`judgment. See People for the Ethical Treatment of Animals v. Dough-
`ney, 263 F.3d 359, 364 (4th Cir. 2001) [hereinafter "PETA"].
`We first consider Reverend Falwell’s claims of trademark infringe-
`ment and false designation of origin.
`Section 32 of the Lanham Act creates a cause of action against:
`[a]ny person who shall, without the consent of the registrant
`— (a) use in commerce any reproduction, counterfeit, copy,
`or colorable imitation of a registered mark in connection
`with the sale, offering for sale, distribution, or advertising of
`any goods or services on or in connection with which such
`use is likely to cause confusion, or to cause mistake, or to
`15 U.S.C. § 1114(1). Similarly, Section 43(a) creates a cause of action
`[a]ny person who, on or in connection with any goods or
`services, . . . uses in commerce any word . . . [or] name . . .,

`or any false designation of origin, false or misleading
`description of fact, or false or misleading representation of
`fact, which — (A) is likely to cause confusion, or to cause
`mistake, or to deceive as to the affiliation, connection, or
`association of such person with another person, or as to the
`origin, sponsorship, or approval of his or her goods, ser-
`vices, or commercial activities by another person.
`15 U.S.C. § 1125(a)(1)(A).
`Both infringement and false designation of origin have five ele-
`ments. To prevail under either cause of action, the trademark holder
`must prove:
`(1) that it possesses a mark; (2) that the [opposing party]
`used the mark; (3) that the [opposing party’s] use of the
`mark occurred "in commerce"; (4) that the [opposing party]
`used the mark "in connection with the sale, offering for sale,
`distribution, or advertising" of goods or services; and (5)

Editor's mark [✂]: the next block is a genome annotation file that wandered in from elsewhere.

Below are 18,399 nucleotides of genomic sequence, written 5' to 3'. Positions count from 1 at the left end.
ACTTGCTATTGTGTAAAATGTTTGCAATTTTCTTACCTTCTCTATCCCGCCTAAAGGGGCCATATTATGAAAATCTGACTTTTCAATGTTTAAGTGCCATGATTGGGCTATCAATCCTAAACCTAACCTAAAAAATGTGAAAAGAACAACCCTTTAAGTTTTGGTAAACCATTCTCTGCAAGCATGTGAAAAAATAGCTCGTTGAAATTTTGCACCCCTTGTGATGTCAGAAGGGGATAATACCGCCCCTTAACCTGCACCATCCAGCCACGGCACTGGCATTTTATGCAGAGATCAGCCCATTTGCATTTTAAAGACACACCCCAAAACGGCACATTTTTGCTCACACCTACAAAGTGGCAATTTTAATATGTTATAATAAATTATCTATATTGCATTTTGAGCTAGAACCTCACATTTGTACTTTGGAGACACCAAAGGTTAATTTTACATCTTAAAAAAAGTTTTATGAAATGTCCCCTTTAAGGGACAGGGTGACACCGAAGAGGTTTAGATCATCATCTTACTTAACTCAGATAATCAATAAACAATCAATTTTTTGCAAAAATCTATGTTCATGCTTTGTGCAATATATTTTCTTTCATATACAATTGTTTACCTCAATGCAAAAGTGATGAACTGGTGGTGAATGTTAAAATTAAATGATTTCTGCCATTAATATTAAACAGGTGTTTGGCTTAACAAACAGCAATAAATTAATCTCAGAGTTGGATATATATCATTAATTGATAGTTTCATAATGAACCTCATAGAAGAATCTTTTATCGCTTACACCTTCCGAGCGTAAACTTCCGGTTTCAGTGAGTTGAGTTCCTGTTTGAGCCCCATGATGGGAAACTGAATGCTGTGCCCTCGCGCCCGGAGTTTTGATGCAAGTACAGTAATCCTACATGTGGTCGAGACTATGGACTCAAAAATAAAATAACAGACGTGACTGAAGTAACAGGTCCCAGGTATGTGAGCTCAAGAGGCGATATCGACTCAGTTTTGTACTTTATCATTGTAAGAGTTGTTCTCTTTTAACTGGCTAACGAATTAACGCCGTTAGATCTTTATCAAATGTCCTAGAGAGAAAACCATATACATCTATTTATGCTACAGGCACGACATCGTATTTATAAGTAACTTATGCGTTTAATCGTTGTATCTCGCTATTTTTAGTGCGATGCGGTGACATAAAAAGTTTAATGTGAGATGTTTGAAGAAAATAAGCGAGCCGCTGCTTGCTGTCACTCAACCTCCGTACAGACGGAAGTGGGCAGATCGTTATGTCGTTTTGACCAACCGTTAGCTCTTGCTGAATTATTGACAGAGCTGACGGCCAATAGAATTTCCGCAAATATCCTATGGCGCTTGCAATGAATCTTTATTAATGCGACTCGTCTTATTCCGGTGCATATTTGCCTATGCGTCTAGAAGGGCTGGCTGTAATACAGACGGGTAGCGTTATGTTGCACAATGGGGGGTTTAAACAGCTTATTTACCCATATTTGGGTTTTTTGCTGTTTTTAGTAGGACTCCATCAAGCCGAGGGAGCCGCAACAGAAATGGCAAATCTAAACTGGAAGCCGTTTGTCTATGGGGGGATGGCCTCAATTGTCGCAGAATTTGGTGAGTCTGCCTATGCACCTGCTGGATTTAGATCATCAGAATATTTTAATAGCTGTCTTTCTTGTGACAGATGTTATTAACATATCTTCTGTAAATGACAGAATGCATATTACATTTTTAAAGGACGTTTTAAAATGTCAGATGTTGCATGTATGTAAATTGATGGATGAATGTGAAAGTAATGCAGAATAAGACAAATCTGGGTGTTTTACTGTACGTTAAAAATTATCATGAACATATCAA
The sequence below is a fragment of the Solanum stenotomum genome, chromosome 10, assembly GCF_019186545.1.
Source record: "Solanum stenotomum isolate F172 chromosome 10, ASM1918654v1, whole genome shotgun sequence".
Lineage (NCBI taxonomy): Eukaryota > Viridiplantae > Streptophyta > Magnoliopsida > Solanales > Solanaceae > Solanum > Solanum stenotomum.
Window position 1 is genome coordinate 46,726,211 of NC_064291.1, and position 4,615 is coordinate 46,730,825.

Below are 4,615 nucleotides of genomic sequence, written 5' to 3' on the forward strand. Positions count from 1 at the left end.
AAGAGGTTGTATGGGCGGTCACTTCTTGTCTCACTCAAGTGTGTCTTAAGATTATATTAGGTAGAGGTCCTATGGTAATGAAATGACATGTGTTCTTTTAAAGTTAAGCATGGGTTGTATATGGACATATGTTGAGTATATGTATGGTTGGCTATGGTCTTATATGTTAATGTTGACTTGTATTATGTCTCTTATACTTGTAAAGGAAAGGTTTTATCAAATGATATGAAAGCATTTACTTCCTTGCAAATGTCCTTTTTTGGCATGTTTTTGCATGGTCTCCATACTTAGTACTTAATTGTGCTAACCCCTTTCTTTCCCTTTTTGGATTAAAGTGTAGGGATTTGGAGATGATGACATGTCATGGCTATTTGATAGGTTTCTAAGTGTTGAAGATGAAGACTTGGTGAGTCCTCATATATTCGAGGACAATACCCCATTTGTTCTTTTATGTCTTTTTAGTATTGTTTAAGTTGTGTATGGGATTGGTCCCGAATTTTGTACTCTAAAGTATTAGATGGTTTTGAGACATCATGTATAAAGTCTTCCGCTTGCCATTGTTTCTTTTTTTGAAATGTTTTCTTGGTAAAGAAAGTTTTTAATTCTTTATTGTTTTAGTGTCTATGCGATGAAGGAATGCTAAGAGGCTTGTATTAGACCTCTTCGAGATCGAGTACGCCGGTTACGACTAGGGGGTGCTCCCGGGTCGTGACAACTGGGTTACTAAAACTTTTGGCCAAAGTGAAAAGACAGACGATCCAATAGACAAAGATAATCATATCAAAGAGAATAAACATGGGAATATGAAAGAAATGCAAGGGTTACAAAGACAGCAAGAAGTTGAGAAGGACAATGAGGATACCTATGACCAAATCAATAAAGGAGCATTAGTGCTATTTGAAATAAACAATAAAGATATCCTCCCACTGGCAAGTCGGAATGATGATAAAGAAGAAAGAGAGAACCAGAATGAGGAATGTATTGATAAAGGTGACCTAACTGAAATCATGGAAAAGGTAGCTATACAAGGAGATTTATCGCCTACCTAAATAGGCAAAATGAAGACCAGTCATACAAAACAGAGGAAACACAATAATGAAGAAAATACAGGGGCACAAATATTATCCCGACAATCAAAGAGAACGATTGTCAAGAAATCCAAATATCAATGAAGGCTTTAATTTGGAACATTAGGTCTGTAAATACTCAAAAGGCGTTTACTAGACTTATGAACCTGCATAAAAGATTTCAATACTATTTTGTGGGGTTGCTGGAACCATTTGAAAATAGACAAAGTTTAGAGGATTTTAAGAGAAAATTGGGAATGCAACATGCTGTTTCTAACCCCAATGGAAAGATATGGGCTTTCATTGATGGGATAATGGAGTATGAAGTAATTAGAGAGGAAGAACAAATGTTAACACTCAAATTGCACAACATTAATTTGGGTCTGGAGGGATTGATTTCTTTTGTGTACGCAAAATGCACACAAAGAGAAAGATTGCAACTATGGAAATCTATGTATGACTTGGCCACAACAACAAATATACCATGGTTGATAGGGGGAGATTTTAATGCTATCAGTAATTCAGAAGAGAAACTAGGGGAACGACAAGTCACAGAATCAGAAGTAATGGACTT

`that the [opposing party] used the mark in a manner likely
`to confuse consumers.
`PETA, 263 F.3d at 364 (citing 15 U.S.C. §§ 1114, 1125, and Lone
`Star Steakhouse & Saloon, 43 F.3d at 930).
`Trademark law serves the important functions of protecting product
`identification, providing consumer information, and encouraging the
`production of quality goods and services. See Qualitex Co. v. Jacob-
`son Prods. Co., 514 U.S. 159, 164 (1995). But protections "‘against
`unfair competition’" cannot be transformed into "‘rights to control
`language.’" CPC Int’l, Inc. v. Skippy Inc., 214 F.3d 456, 462 (4th Cir.
`2000) (quoting Mark A. Lemley, The Modern Lanham Act and the
`Death of Common Sense, 108 Yale L.J. 1687, 1710-11 (1999)). "Such
`a transformation" would raise serious First Amendment concerns
`because it would limit the
`ability to discuss the products or criticize the conduct of
`companies that may be of widespread public concern and
`importance. Much useful social and commercial discourse

`would be all but impossible if speakers were under threat of
`an infringement lawsuit every time they made reference to
`a person, company or product by using its trademark.
`Id. (internal quotation marks and citations omitted).
`Lamparello and his amici argue at length that application of the
`Lanham Act must be restricted to "commercial speech" to assure that